AVS Forum banner
Status
Not open for further replies.
1 - 13 of 13 Posts

·
Registered
Joined
·
943 Posts
Discussion Starter · #1 ·
If you buy the Toshiba 65H81 HDTV with the line doubler, do you really need the progressive scan DVD. Are there any advantages.


Jerry
 

·
Registered
Joined
·
1,100 Posts
Jerry,


Look at this way. All dvd's are 480p to begin with. With progressive scan dvd player, the output is 480p - no conversion. With non progressive dvd the output is 480i and then add in the line doubler to get back the 480p. You can tell the difference.
 

·
Registered
Joined
·
2,460 Posts
Sorry but you are wrong.. dvd's are not 480p by nature they are 480i. A progressive scan dvd player does its best to make the 480i as close to 480p as possible but true 480p looks better then any dvd can.
 

·
Registered
Joined
·
121 Posts
This question has occurred to me also. I think the best policy is to find a dealer who will loan you both types of DVD players and see if you can tell a difference. You could hook up each player (with the same DVD- rent them) to a different component input and switch between them.
 

·
Registered
Joined
·
393 Posts
I didn't know the new Toshiba had an internal line doubler. What does it convert input resolutions to?


Thank you in advance.
 

·
Registered
Joined
·
415 Posts
Todd, you are well intentioned but incorrect. Every "Progressive" DVD player out there uses essentially the same deinterlacers (or line doublers) that prgressive TVs and projectors already have inside of them. It is even fairly common that your TV will have a better deinterlacer than inexpensive DVD players (because DVDs only have to deal well with film content, whereas TVs have to deal with bad video edits). Despite the fact that 480p is supported, almost all DVDs are 480i. See the following article:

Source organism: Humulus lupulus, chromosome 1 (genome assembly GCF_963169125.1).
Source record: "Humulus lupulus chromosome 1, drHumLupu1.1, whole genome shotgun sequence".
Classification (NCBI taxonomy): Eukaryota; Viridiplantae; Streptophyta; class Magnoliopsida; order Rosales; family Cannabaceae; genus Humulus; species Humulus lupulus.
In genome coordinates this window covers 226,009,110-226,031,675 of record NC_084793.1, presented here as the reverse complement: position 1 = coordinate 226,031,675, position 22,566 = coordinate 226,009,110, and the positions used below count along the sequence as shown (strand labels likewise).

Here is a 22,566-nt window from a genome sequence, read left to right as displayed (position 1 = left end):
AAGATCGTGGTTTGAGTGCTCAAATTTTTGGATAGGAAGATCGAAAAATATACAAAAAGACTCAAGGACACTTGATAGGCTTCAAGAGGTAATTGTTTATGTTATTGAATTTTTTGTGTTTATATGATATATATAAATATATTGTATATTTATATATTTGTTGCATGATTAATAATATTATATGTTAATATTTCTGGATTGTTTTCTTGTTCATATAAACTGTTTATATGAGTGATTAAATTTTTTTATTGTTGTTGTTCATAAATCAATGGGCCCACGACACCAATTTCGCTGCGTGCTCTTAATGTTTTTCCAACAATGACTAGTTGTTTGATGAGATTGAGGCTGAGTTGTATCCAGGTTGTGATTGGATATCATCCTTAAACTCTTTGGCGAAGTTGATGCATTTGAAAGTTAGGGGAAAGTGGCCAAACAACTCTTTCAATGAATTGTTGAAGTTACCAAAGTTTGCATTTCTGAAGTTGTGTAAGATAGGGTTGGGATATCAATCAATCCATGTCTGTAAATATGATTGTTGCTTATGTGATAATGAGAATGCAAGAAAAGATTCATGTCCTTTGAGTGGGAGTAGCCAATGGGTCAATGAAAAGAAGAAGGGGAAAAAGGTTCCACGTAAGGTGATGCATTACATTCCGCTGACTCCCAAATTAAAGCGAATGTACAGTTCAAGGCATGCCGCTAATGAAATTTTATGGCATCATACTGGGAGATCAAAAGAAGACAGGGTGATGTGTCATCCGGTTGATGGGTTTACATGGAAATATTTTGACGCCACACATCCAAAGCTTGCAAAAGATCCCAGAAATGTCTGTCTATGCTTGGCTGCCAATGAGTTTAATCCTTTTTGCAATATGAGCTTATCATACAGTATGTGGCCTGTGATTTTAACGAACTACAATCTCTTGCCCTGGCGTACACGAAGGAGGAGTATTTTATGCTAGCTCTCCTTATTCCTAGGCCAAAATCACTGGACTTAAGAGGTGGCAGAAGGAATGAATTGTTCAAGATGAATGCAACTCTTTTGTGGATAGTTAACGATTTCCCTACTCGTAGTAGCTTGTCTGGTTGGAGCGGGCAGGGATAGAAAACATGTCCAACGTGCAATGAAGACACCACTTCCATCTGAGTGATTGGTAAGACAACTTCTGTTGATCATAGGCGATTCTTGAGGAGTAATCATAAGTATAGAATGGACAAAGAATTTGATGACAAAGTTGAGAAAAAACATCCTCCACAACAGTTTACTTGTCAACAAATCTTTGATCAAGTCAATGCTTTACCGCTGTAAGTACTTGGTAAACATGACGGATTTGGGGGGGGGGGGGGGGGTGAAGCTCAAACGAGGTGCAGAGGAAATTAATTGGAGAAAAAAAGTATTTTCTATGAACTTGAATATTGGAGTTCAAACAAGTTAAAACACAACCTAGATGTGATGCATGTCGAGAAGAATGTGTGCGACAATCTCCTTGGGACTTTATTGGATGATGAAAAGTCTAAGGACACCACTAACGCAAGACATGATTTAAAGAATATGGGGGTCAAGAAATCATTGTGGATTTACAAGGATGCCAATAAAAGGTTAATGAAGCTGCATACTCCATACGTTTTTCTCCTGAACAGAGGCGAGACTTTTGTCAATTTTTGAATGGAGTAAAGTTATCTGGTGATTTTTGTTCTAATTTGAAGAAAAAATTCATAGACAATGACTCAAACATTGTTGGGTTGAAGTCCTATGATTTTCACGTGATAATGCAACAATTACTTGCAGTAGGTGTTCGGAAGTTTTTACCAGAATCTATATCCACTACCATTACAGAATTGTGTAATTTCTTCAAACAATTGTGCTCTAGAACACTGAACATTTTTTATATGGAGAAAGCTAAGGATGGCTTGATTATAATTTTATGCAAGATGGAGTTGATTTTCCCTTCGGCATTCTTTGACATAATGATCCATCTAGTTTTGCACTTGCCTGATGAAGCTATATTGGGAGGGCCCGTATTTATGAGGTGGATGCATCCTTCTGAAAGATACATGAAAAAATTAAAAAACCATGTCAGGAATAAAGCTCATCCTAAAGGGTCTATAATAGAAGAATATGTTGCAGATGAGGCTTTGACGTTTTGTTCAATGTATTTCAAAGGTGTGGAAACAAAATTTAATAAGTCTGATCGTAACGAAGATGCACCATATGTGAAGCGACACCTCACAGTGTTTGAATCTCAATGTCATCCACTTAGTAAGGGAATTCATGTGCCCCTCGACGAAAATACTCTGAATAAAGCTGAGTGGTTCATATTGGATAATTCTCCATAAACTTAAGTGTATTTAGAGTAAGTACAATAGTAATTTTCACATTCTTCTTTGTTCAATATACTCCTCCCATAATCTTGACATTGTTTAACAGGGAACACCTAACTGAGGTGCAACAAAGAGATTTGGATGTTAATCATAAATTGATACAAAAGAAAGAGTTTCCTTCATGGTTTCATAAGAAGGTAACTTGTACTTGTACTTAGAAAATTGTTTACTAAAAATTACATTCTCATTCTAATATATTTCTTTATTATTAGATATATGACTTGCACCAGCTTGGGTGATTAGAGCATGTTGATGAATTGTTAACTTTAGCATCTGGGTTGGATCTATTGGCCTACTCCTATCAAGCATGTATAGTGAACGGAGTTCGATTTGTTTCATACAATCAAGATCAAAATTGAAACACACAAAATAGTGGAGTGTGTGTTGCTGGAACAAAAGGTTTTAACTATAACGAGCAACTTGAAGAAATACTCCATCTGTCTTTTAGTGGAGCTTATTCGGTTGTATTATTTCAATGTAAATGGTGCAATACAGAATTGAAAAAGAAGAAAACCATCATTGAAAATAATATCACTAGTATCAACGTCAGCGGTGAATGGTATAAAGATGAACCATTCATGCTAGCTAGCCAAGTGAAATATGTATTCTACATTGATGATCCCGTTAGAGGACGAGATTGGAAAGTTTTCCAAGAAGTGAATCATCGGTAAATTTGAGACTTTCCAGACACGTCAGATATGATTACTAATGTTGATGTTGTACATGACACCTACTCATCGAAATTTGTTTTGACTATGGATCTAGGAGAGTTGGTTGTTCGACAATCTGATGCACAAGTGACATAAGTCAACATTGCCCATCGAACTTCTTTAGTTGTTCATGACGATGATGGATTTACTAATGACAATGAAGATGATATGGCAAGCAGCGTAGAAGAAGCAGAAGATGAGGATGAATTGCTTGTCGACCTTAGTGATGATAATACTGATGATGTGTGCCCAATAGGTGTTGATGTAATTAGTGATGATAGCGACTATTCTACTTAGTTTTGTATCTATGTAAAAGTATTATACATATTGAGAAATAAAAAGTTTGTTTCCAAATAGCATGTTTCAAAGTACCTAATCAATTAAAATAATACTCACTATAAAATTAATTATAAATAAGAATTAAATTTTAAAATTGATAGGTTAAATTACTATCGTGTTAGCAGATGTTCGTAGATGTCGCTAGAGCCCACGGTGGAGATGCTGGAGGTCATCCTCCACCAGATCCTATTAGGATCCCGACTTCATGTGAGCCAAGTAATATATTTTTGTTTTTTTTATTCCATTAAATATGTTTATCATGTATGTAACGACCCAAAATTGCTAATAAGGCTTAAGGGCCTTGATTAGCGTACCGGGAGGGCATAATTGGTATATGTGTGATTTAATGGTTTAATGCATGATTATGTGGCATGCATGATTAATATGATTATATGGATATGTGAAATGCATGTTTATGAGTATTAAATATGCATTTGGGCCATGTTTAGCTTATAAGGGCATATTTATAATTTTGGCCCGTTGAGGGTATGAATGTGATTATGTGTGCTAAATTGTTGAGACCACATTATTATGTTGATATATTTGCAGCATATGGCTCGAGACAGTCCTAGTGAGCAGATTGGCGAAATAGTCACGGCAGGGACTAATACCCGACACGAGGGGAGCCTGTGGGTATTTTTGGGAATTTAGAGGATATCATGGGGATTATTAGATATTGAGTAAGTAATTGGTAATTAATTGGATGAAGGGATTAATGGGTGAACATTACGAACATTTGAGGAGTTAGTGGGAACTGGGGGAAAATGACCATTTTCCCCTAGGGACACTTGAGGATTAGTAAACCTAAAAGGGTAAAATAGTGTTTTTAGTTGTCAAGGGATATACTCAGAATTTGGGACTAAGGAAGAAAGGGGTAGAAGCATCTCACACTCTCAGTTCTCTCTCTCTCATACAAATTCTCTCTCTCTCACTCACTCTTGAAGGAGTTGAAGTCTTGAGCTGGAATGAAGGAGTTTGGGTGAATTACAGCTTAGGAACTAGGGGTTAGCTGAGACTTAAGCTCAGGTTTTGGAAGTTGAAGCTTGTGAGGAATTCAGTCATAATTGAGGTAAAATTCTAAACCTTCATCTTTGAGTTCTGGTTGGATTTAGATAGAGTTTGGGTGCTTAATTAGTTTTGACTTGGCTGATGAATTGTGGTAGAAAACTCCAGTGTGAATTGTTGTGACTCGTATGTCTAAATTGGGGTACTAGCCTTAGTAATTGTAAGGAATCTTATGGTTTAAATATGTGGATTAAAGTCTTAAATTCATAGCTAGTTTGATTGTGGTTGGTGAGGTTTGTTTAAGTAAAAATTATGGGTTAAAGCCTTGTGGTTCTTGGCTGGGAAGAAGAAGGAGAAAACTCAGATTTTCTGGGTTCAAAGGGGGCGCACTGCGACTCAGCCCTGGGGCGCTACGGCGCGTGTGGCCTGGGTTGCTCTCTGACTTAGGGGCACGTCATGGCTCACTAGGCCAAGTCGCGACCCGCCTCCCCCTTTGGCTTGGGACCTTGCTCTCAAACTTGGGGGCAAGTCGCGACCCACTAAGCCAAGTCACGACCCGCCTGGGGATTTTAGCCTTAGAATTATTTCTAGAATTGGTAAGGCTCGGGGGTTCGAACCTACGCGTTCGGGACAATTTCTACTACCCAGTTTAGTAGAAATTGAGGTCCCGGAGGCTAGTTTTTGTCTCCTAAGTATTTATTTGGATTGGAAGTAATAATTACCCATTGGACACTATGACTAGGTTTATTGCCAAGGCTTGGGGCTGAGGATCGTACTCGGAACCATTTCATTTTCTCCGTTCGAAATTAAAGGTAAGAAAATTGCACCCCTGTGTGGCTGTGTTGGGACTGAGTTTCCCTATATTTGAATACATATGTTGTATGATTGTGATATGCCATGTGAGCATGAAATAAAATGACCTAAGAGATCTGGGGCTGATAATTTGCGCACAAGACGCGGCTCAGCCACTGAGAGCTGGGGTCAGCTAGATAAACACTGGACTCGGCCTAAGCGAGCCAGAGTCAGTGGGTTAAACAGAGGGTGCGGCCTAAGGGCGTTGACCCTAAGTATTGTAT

http://www.hometheaterhifi.com/volum...e-10-2000.html
 

·
Registered
Joined
·
2,460 Posts
There are a lot of advantages. The biggest is that when the dvd player does it it is all digital preserving all of the picture quality possible. When the TV does it the signal goes from digital to analog to digital again and then again to analog. This often results in a less perfect picture quality. Other advantages are that since progessive scan dvd players are built for one purpose they are often much better at it then tv's where the line doubler is often not a high priority, especially on the lower end tv's. I am very picky about my picture. I have a mits HDTV and the dvd picture looked arlight using the Mits Line doubler. I got a progressive scan dvd player and the difference is extremely noticably. A lot less jagged edges and motion artifacts. I have seen a $6000 pioneer ellite as well and admitteadly the TV's line doubler was very close to what a high end Progressive scan dvd can do but even then I could tell a little bit of a difference. Most tv's will be more like the Mits rather then the Pioneer elite. So unless you have a very high end TV you will see a noticable difference in picture quality by buying a progressive scan dvd player.
 

·
Registered
Joined
·
3,220 Posts